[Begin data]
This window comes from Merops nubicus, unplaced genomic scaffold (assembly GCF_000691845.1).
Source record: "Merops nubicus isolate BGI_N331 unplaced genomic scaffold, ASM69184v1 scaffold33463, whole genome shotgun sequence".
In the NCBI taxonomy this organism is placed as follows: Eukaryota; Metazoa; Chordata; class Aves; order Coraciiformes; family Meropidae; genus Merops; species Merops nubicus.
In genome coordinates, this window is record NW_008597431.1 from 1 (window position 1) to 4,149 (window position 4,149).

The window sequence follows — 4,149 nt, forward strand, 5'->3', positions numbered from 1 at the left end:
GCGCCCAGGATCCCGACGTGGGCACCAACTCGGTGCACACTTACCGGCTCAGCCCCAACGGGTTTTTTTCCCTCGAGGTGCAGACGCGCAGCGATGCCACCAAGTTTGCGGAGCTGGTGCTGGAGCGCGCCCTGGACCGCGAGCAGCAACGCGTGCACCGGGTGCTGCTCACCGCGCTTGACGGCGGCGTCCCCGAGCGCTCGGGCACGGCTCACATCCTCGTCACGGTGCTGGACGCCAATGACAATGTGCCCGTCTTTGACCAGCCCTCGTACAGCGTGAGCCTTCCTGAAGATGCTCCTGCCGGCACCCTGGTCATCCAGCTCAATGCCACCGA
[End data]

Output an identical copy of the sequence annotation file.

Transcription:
This window comes from Merops nubicus, unplaced genomic scaffold (assembly GCF_000691845.1).
Source record: "Merops nubicus isolate BGI_N331 unplaced genomic scaffold, ASM69184v1 scaffold33463, whole genome shotgun sequence".
In the NCBI taxonomy this organism is placed as follows: Eukaryota; Metazoa; Chordata; class Aves; order Coraciiformes; family Meropidae; genus Merops; species Merops nubicus.
In genome coordinates, this window is record NW_008597431.1 from 1 (window position 1) to 4,149 (window position 4,149).

The window sequence follows — 4,149 nt, forward strand, 5'->3', positions numbered from 1 at the left end:
GCGCCCAGGATCCCGACGTGGGCACCAACTCGGTGCACACTTACCGGCTCAGCCCCAACGGGTTTTTTTCCCTCGAGGTGCAGACGCGCAGCGATGCCACCAAGTTTGCGGAGCTGGTGCTGGAGCGCGCCCTGGACCGCGAGCAGCAACGCGTGCACCGGGTGCTGCTCACCGCGCTTGACGGCGGCGTCCCCGAGCGCTCGGGCACGGCTCACATCCTCGTCACGGTGCTGGACGCCAATGACAATGTGCCCGTCTTTGACCAGCCCTCGTACAGCGTGAGCCTTCCTGAAGATGCTCCTGCCGGCACCCTGGTCATCCAGCTCAATGCCACCGA